Marijuana today, what tomorrow?
September 17, 2002
I think it’s a farce. A ruse at best, that by 2004 it could be legal for a 21-year-old to possess 3 ounces of marijuana and be free of any retribution as long as they stayed home.
It would still be illegal to smoke it in public places, illegal to smoke it in your car, illegal to drive under the influence and offer it for sale. And under the eyes of the federal government it remains illegal anyway.
So, what are we creating?
A state where it’s legal to hole up in your house, get high as a kite and do what?
At some point, you’ll have to leave and get more food.
Researchers say one of the short-term affects of marijuana use is anxiety.
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So now we have a person, trapped at home smoking pot and growing anxious, paranoid about the back yard crop, and getting the munchies — give that guy a gun, will ya?
He can’t go anywhere, do anything. Except, I suppose, sign up for welfare? Which is of course not as much as his neighbor Ed gets. Damn the government to hell!
Even if users do manage to maintain within the bounds of society, don’t problems with learning, distorted perceptions, trouble with thinking and problem solving and loss of coordination affect the rest of us in some way? Won’t taxpayers bear the burden of cancer and the cost of the marijuana to treat the symptoms of chemo therapy? Sounds like a vicious circle. And one that apparently begins at an early age.
When 1,000 teens ages 12 to 17 say it’s easier to buy pot than it is to buy beer or cigarettes, there’s a problem.
The survey, done by the National Center on Addiction and Substance Abuse, for the past seven years found 27 percent of those surveyed said they could buy marijuana in an hour or less; 8 percent said it would take a few hours.
In all seven years, the teens have said the biggest problem they face is drugs. A larger problem in their eyes than peer pressure, sexuality and crime.
This year, for the first time, though, 63 percent said they attend drug-free schools. However, 8 percent believe a teacher at school uses; 25 percent reported seeing drugs sold at school; 55 percent said they’d turn someone in if they some them using and 56 percent said they’d report someone they saw selling.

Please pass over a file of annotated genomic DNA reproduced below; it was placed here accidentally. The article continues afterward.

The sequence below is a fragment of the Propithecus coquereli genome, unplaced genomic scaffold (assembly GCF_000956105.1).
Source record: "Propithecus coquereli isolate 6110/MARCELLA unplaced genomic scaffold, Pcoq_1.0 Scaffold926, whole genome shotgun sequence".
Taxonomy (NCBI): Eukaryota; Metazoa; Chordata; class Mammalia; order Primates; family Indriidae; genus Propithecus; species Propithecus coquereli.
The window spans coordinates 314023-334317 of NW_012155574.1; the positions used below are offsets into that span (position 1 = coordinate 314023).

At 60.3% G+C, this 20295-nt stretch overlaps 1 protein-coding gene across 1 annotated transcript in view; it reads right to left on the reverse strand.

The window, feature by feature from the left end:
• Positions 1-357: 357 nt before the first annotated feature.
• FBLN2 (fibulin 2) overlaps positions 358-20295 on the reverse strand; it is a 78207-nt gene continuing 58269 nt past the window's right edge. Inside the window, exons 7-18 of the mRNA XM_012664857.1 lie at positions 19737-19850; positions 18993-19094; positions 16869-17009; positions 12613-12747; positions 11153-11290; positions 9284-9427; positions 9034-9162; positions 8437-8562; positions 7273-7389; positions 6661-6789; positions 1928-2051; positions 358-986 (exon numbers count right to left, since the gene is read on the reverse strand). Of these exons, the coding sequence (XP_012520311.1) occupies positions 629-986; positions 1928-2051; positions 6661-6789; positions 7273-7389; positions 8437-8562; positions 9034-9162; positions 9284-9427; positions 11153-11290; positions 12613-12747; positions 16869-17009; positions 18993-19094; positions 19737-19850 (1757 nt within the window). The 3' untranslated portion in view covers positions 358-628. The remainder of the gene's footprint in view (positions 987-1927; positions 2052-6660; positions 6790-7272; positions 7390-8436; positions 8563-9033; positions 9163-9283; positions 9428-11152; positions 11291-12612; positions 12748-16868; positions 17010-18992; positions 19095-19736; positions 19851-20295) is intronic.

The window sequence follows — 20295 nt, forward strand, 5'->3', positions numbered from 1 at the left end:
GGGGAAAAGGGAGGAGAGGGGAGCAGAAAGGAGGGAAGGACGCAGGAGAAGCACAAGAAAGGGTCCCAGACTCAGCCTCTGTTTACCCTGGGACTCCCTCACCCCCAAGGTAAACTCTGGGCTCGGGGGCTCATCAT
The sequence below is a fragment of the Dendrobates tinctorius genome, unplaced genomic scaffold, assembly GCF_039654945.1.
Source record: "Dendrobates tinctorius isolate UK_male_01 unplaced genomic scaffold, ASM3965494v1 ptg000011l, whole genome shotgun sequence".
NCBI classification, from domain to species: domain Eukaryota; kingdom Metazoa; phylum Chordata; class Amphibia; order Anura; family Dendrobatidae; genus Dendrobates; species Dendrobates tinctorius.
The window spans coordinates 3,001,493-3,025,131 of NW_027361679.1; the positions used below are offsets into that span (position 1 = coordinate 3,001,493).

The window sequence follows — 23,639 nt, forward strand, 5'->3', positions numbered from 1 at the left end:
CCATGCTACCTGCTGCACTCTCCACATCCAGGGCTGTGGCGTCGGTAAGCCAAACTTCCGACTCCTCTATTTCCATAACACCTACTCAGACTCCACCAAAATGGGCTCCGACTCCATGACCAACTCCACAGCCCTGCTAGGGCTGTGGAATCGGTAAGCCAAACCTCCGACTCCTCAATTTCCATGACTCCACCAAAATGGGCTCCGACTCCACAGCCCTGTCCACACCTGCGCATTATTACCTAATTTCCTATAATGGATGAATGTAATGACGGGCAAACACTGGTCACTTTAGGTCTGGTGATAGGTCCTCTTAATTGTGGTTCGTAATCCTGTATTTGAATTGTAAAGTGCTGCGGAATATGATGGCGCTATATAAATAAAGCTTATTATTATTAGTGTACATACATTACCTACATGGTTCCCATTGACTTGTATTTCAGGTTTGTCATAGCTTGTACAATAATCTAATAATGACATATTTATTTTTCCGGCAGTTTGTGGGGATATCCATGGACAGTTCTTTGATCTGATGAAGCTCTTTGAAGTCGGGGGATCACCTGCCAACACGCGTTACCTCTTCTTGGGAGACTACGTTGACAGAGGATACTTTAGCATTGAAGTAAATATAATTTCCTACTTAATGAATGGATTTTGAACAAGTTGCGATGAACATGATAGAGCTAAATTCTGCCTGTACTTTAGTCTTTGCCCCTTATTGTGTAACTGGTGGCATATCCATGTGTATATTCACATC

The federal Centers for Disease Control and Prevention estimate that by the time they have finished high school, 47 percent of teens have smoked pot; 24 percent have used another illicit drug and 81 percent have drunk alcohol, while 70 percent have smoked cigarettes.
To put an end to the circle of use, abuse, disease and death the center suggests parents get involved in their children’s lives.
“Years of research have repeatedly found that parents are the most important resource we have to prevent substance abuse in our teens. In the 2000 survey, half of teens who had not tried marijuana credited their parents with their decision.”
Are the anti-drug squads making progress? Maybe, but what does legalization of 3 ounces of pot for those 21 or older do to that progress?
According to an Associated Press story in Monday’s edition, Teresa Jempsa, a school counselor, says the initiative sends the message “it’s OK to take drugs.” Jempsa asked “If marijuana becomes legal, then what drug is next?”
It’s a good question that only time will answer.
For now, parents can talk to their children, express negative feelings about abuse and use and register to vote and cast a no vote on Question 9 on Nov. 5.
Kelli Du Fresne is features editor of the Nevada Appeal.
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